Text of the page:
“We climbed to the roaring waterfall round the corner. A white river was thundering down to earth, and an eternal, drifting spray covered the fall like a jacket. The wind shaped the mist into different patterns. The spectacular 100-metre cascade had carved a shaft through the solid cliff, before it rushed over smooth slides down the mountain. The power of the waterfall engulfed me. I felt part of its pulsating movements, which glided through the hard rocks to find the lowest levels of the land and reach the sea. 

 

“After that remarkable day I didn’t suddenly walk around with a smile all the time. I didn’t feel an eternal bliss. Quite the contrary, in fact: it felt as if someone had removed my rose-tinted glasses. The world had become crystal clear, and I was forced to look at everything—the good, the bad, the beautiful and the ugly—in a direct and unconditioned way. It was immensely sobering, but also profoundly connecting.

 

“In the following weeks, we went for long walks. We came across flowers that I had seen a hundred times, but it felt as if I saw them for the first time. I spotted a big plant with yellow flowers and when I touched its soft green leaves I felt, intuitively, that these could have a medicinal property for the lungs. When I saw another plant, which Peter recognised as ragwort, I felt that it should not be eaten, but could perhaps have a use for skin treatments. We walked from plant to plant, and each one told us something of interest. I realised that in the past people would have had a sense for the medicinal values of plants, and that this insight was now rendered obsolete by modern science and technology.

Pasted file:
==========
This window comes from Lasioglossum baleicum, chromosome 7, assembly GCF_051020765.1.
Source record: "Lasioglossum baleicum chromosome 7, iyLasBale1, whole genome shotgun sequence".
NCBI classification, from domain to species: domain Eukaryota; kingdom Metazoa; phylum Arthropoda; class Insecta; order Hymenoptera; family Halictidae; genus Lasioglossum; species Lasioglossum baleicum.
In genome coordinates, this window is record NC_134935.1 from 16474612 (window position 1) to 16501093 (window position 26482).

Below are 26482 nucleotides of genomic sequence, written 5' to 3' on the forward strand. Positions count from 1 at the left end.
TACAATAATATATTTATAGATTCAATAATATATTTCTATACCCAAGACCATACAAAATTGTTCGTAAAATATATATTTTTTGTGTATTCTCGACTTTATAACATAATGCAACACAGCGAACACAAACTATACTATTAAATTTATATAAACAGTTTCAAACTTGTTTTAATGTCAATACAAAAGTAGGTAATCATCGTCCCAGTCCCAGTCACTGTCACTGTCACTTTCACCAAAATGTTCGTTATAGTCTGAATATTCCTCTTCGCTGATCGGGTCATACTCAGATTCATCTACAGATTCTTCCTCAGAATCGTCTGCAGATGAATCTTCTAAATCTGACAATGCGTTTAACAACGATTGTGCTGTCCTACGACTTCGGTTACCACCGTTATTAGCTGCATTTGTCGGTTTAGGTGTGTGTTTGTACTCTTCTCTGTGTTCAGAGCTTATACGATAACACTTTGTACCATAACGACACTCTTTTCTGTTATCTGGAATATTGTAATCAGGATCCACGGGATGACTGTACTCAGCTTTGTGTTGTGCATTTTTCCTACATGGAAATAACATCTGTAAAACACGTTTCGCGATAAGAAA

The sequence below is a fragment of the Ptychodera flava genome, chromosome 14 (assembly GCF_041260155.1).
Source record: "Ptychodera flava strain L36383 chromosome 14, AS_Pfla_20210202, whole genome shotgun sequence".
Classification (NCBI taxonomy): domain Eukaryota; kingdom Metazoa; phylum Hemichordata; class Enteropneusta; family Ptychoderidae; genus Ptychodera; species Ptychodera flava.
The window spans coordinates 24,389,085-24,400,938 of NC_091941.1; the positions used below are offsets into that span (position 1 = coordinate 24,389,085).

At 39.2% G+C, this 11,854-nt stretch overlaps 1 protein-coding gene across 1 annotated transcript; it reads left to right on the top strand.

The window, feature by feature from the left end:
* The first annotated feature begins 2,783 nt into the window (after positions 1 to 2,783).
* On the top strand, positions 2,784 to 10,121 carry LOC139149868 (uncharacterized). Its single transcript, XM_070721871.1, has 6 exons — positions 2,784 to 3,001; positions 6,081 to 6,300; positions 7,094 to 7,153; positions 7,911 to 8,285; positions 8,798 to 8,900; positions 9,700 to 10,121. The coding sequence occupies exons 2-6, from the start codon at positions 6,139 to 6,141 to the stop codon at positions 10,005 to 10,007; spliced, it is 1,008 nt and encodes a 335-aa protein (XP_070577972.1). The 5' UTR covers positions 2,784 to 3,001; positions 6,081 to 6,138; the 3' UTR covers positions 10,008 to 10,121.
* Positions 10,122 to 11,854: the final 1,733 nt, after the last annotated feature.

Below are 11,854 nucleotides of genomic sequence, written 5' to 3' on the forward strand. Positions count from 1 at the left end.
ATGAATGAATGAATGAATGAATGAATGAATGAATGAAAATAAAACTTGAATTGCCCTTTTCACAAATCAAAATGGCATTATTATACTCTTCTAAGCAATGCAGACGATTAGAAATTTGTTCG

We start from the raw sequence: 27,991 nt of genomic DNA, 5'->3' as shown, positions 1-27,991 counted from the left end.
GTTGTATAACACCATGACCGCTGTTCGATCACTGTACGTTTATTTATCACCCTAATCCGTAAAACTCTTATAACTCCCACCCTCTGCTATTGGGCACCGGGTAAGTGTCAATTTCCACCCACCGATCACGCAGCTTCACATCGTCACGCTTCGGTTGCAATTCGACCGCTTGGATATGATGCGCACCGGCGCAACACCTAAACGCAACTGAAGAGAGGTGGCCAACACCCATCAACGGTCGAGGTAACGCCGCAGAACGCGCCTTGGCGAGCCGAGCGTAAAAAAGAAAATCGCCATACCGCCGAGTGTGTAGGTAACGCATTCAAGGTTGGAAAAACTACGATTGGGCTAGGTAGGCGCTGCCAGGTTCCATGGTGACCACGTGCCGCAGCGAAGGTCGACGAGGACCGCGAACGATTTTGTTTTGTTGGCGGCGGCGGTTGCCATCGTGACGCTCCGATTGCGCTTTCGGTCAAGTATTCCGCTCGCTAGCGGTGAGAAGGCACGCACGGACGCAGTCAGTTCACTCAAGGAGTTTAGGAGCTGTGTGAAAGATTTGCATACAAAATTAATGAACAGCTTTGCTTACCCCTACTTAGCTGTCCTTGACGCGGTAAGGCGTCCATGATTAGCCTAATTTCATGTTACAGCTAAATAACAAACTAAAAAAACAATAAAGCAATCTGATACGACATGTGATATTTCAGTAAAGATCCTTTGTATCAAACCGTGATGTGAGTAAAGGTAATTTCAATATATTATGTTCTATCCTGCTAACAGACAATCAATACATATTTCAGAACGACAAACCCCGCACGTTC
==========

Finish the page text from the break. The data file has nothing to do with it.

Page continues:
“Not only was I fascinated by the world of plants; birds and insects also captivated me. When we saw a giant dragonfly on the ground, I lay down next to it. It looked like an alien, with its long black-and-yellow tail. Its enormous eyes on its swivelling head looked at me, and I wondered what it saw. When we returned to the forest, I was in awe of the big, tall plants that we call trees. They suddenly felt like friendly giants. I sat on the roots of an old tree and felt my own heartbeat resonating with its pulse. I was connected. The whole world was magical, and everything in it had such a beautiful design. My mind was empty; the world was complete, full. There was nothing to miss or desire.

 

“The nights were equally as intriguing as the days. When I dreamed, I knew I was in a dream and I could look around without waking up. It was interesting to observe how real the dream world seemed. I touched people’s faces to test if I could feel their skin. I could jump high or fly at will. I listened to orchestras and was at the same time astounded that my brain could make up and play all the instruments. If I didn’t like the course of my dream, I was able to change it.